Ten injured in Etna eruption
ROME-- As many as 10 people were injured in an explosion when magma erupting from Mount Etna came into contact with snow. BBC camera crew, tourists and scientists were among those caught up in the blast of ash and lava, vulcanologists said Friday.
Etna was thought to have calmed down over the past few years but the explosion Thursday has proven that it is still very active. The Sicilian volcano had been unsettled for the past few weeks, the tv crew went up to have a better look but quickly came back down after the mountain started erupting. It was caused by a “phreatic eruption”, when the lava, hotter than 1000 degrees celsius, came into contact with freezing snow. The meeting of fire and ice took place at an altitude 2,900 metres, on the south-eastern side of the peak.
The lava flow advanced beyond Belvedere and is now spilling over into the desert “Valle del Bove”, thankfully far from populated areas. The continuous eruption now taking place mirrors Mount Stromboli, with lava flow, thundering, and ash showers. The current activity poses no immediate threat to those living in the surrounding neighbourhoods.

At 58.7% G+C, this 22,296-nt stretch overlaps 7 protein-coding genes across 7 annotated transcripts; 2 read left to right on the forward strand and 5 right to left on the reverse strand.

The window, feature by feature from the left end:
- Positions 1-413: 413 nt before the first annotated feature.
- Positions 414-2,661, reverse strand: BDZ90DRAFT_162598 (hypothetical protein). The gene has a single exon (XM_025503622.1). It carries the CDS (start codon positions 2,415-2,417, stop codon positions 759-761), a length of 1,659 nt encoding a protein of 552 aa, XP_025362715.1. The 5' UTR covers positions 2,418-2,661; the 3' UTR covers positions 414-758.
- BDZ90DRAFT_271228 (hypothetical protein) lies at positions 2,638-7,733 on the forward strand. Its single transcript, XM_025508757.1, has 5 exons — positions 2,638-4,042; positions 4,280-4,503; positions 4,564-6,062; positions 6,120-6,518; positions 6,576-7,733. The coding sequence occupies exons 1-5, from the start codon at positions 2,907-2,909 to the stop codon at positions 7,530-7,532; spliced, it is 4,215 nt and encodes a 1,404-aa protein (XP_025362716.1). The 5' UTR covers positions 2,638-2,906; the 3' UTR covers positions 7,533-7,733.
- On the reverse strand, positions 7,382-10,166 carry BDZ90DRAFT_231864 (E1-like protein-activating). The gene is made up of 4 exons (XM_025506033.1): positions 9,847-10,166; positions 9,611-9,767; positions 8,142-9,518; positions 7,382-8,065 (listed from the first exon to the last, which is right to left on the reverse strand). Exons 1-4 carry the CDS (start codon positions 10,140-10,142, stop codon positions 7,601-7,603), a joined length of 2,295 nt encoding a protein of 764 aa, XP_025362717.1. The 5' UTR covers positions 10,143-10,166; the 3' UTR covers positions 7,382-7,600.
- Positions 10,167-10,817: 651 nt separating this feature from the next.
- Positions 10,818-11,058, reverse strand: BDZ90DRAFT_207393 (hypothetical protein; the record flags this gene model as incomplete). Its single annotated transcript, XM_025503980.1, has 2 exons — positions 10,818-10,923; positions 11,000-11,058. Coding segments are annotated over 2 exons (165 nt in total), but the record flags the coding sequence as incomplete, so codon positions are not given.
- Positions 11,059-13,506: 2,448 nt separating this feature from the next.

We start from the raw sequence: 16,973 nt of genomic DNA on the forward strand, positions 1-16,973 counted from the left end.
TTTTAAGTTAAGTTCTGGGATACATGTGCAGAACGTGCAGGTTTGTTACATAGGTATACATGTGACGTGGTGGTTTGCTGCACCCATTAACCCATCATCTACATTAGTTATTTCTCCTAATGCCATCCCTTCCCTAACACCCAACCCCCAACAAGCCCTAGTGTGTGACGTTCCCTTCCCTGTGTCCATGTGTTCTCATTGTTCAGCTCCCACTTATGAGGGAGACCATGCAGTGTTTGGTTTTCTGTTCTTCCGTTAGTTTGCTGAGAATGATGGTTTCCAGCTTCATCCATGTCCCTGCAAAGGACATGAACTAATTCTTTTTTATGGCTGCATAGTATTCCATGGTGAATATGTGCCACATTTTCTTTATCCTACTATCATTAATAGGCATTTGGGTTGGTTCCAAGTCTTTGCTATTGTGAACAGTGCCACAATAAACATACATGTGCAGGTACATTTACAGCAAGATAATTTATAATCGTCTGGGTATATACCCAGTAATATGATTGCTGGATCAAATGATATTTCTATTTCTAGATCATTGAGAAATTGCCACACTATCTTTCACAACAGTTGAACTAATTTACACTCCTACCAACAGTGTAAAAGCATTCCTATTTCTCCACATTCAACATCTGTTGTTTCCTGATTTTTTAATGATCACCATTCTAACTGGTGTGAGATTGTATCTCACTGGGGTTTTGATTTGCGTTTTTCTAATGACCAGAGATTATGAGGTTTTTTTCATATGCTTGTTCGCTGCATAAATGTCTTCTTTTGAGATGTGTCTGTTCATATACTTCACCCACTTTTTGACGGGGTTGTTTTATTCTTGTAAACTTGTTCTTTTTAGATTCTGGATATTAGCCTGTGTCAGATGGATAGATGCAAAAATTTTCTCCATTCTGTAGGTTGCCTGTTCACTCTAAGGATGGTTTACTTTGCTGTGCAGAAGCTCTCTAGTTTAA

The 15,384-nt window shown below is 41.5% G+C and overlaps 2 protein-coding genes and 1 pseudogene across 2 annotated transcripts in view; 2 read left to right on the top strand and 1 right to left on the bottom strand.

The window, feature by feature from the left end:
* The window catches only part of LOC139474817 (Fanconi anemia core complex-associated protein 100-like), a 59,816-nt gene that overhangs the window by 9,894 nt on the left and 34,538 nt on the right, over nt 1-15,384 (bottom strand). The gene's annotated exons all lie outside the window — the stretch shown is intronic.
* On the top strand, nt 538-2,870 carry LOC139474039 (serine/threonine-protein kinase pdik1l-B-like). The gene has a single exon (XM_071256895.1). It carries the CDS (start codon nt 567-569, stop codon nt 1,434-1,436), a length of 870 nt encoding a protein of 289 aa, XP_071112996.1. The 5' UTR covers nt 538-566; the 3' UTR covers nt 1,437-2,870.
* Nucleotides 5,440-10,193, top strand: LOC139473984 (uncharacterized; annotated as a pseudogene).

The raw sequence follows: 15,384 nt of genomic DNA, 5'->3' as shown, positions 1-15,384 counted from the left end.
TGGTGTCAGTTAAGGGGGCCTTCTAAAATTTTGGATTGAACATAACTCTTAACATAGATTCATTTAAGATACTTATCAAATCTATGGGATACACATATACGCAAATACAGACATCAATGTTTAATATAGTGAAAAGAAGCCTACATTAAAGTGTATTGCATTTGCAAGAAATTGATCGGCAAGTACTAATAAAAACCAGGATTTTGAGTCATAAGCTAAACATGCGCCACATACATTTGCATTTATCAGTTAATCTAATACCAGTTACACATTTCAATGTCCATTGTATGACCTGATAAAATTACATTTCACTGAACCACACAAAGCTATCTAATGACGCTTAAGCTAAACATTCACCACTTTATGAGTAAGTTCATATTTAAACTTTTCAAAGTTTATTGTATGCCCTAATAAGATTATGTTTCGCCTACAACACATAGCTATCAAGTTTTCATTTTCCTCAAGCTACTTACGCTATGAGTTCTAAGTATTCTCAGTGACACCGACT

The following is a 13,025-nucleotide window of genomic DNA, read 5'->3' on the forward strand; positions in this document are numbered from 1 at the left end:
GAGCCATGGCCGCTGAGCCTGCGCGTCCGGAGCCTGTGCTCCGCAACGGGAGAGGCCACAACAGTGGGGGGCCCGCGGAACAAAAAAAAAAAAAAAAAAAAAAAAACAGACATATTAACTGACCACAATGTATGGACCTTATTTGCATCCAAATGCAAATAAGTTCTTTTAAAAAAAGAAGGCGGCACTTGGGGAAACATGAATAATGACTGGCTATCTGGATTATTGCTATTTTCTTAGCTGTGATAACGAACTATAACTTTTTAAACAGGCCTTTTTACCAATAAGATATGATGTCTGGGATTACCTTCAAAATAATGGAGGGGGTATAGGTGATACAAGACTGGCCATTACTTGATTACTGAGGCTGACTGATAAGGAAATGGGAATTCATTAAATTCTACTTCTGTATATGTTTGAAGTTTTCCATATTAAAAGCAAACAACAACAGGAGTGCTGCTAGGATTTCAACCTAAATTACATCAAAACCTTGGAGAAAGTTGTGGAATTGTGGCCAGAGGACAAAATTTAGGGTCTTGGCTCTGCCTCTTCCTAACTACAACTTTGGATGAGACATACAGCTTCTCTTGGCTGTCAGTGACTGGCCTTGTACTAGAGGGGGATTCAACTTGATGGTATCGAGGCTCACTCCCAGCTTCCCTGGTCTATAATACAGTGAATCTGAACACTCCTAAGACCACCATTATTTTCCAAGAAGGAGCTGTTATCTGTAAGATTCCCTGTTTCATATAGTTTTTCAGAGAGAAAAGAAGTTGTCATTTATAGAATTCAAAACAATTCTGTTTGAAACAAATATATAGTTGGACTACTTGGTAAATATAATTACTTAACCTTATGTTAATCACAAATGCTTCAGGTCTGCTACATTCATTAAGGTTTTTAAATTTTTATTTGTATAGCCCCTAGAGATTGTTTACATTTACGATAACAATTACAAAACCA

Luckily no one was majorly injured, but the experience shook many, especially those present. Rebecca Morelle, one of the three BBC crew caught up in the explosion, said that it was a “reminder of how dangerous and unpredictable volcanoes can be” and that “everyone had a very lucky escape”. A volcanologist on the site at the time of the eruption has said it was the “most dangerous incident of his career”.
Boris Behncke, another volcanologist from the National Institute of Geophysics and Volcanology in Italy who witness the explosion, described it as “frightening and spectacular at the same time”, but thankfully received no injury other than a bruise on his head.
As a precautionary measure, the airspace at Catania is on red alert, while there are no limits on the number of landings, only five flights are taking off hourly. Footage of the eruption can be found on the BBC website.